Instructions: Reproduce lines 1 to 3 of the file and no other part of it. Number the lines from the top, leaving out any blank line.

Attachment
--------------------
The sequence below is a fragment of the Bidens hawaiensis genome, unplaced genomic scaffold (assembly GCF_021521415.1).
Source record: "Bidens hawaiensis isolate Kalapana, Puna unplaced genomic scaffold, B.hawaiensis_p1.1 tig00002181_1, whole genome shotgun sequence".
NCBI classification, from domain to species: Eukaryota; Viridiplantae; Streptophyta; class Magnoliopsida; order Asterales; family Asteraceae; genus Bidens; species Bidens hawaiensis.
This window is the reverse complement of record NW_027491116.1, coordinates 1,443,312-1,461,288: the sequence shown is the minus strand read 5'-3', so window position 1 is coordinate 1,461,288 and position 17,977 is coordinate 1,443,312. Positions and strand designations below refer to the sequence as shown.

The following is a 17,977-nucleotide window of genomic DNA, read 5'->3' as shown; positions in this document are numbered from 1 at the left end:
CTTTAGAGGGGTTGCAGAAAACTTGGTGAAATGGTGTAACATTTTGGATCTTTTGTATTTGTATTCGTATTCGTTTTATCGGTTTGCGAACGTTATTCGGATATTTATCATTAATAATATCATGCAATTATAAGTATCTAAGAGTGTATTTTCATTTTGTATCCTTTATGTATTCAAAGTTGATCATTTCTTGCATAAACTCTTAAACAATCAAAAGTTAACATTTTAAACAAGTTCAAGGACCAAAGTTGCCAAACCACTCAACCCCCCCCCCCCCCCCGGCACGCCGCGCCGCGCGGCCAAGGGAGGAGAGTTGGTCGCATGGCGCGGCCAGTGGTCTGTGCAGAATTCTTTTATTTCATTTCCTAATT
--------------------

The sequence below is a fragment of the Bidens hawaiensis genome, unplaced genomic scaffold (assembly GCF_021521415.1).
Source record: "Bidens hawaiensis isolate Kalapana, Puna unplaced genomic scaffold, B.hawaiensis_p1.1 tig00002181_1, whole genome shotgun sequence".
NCBI classification, from domain to species: Eukaryota; Viridiplantae; Streptophyta; class Magnoliopsida; order Asterales; family Asteraceae; genus Bidens; species Bidens hawaiensis.